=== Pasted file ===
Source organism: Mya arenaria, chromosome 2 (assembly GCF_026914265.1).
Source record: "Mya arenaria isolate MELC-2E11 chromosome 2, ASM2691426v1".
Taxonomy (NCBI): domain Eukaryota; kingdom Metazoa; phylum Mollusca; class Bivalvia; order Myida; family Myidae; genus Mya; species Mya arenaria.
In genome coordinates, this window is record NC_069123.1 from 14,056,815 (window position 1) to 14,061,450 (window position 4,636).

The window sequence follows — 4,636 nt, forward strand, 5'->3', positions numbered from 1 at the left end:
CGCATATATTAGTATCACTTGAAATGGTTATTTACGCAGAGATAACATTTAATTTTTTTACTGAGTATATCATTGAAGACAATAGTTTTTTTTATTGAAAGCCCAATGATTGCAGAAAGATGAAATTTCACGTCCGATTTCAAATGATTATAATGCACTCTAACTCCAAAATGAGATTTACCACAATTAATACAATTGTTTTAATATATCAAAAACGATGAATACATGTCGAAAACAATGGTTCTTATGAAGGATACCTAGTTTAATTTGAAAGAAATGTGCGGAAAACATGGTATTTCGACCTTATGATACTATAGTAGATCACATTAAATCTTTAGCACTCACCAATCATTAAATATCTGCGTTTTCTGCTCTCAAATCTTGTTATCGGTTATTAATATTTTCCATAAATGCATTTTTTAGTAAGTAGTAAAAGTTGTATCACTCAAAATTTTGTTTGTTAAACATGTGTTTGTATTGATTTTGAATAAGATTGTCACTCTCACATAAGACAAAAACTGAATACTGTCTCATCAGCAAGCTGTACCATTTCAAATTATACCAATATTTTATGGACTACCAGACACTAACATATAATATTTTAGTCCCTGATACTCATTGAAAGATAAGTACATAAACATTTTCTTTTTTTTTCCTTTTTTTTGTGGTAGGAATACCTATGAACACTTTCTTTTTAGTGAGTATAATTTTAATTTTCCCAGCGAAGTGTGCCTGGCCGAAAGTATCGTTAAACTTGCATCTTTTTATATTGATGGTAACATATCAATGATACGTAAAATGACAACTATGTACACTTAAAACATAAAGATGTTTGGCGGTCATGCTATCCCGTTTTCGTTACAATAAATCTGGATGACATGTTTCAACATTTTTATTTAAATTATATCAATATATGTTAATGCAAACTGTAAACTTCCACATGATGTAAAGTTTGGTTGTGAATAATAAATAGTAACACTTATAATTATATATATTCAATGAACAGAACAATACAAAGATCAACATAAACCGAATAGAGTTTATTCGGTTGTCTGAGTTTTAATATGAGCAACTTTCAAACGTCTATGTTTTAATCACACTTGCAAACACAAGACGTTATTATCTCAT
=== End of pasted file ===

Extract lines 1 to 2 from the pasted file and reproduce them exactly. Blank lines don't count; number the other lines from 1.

Source organism: Mya arenaria, chromosome 2 (assembly GCF_026914265.1).
Source record: "Mya arenaria isolate MELC-2E11 chromosome 2, ASM2691426v1".